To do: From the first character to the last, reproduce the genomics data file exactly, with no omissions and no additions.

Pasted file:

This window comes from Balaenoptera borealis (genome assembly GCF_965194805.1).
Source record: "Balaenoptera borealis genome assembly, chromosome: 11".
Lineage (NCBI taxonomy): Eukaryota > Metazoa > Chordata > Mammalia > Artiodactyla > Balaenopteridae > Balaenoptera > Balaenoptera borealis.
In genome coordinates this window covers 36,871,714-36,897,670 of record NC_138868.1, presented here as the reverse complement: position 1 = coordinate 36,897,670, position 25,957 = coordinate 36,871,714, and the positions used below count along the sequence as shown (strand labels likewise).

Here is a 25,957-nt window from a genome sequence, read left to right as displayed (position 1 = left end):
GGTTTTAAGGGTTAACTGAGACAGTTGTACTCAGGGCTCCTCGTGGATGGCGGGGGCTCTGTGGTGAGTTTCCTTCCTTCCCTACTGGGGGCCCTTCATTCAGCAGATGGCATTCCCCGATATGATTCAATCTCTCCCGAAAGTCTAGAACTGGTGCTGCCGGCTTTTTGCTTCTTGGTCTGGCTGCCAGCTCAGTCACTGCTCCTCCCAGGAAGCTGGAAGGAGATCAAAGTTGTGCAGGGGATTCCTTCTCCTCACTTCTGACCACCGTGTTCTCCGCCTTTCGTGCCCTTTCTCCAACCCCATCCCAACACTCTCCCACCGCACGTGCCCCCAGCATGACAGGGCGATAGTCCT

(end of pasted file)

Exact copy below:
This window comes from Balaenoptera borealis (genome assembly GCF_965194805.1).
Source record: "Balaenoptera borealis genome assembly, chromosome: 11".
Lineage (NCBI taxonomy): Eukaryota > Metazoa > Chordata > Mammalia > Artiodactyla > Balaenopteridae > Balaenoptera > Balaenoptera borealis.
In genome coordinates this window covers 36,871,714-36,897,670 of record NC_138868.1, presented here as the reverse complement: position 1 = coordinate 36,897,670, position 25,957 = coordinate 36,871,714, and the positions used below count along the sequence as shown (strand labels likewise).

Here is a 25,957-nt window from a genome sequence, read left to right as displayed (position 1 = left end):
GGTTTTAAGGGTTAACTGAGACAGTTGTACTCAGGGCTCCTCGTGGATGGCGGGGGCTCTGTGGTGAGTTTCCTTCCTTCCCTACTGGGGGCCCTTCATTCAGCAGATGGCATTCCCCGATATGATTCAATCTCTCCCGAAAGTCTAGAACTGGTGCTGCCGGCTTTTTGCTTCTTGGTCTGGCTGCCAGCTCAGTCACTGCTCCTCCCAGGAAGCTGGAAGGAGATCAAAGTTGTGCAGGGGATTCCTTCTCCTCACTTCTGACCACCGTGTTCTCCGCCTTTCGTGCCCTTTCTCCAACCCCATCCCAACACTCTCCCACCGCACGTGCCCCCAGCATGACAGGGCGATAGTCCT